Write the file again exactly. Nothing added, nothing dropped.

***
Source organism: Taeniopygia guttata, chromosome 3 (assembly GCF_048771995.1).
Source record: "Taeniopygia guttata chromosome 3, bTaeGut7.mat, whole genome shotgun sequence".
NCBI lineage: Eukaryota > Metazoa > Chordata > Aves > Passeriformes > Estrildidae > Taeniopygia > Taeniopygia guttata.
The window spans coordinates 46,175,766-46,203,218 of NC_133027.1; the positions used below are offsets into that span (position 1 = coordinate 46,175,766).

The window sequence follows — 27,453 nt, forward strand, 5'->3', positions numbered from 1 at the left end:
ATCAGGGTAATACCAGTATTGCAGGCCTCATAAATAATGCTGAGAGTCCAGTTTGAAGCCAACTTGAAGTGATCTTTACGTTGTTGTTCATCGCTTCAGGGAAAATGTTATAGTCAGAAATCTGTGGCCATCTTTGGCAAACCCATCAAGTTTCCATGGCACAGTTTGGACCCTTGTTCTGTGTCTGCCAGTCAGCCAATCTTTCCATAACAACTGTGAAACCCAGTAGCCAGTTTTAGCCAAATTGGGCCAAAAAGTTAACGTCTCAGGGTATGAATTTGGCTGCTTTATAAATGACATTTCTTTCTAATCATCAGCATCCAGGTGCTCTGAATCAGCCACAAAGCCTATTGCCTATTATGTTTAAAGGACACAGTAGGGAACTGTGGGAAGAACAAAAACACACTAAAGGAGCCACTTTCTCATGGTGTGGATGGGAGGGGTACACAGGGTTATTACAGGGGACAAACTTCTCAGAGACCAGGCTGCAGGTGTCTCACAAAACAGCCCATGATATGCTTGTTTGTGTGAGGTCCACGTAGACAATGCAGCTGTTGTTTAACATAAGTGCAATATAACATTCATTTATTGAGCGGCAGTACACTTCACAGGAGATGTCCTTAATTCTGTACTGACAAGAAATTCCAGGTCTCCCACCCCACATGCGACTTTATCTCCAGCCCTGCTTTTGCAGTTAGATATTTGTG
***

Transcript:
Source organism: Taeniopygia guttata, chromosome 3 (assembly GCF_048771995.1).
Source record: "Taeniopygia guttata chromosome 3, bTaeGut7.mat, whole genome shotgun sequence".
NCBI lineage: Eukaryota > Metazoa > Chordata > Aves > Passeriformes > Estrildidae > Taeniopygia > Taeniopygia guttata.
The window spans coordinates 46,175,766-46,203,218 of NC_133027.1; the positions used below are offsets into that span (position 1 = coordinate 46,175,766).

The window sequence follows — 27,453 nt, forward strand, 5'->3', positions numbered from 1 at the left end:
ATCAGGGTAATACCAGTATTGCAGGCCTCATAAATAATGCTGAGAGTCCAGTTTGAAGCCAACTTGAAGTGATCTTTACGTTGTTGTTCATCGCTTCAGGGAAAATGTTATAGTCAGAAATCTGTGGCCATCTTTGGCAAACCCATCAAGTTTCCATGGCACAGTTTGGACCCTTGTTCTGTGTCTGCCAGTCAGCCAATCTTTCCATAACAACTGTGAAACCCAGTAGCCAGTTTTAGCCAAATTGGGCCAAAAAGTTAACGTCTCAGGGTATGAATTTGGCTGCTTTATAAATGACATTTCTTTCTAATCATCAGCATCCAGGTGCTCTGAATCAGCCACAAAGCCTATTGCCTATTATGTTTAAAGGACACAGTAGGGAACTGTGGGAAGAACAAAAACACACTAAAGGAGCCACTTTCTCATGGTGTGGATGGGAGGGGTACACAGGGTTATTACAGGGGACAAACTTCTCAGAGACCAGGCTGCAGGTGTCTCACAAAACAGCCCATGATATGCTTGTTTGTGTGAGGTCCACGTAGACAATGCAGCTGTTGTTTAACATAAGTGCAATATAACATTCATTTATTGAGCGGCAGTACACTTCACAGGAGATGTCCTTAATTCTGTACTGACAAGAAATTCCAGGTCTCCCACCCCACATGCGACTTTATCTCCAGCCCTGCTTTTGCAGTTAGATATTTGTG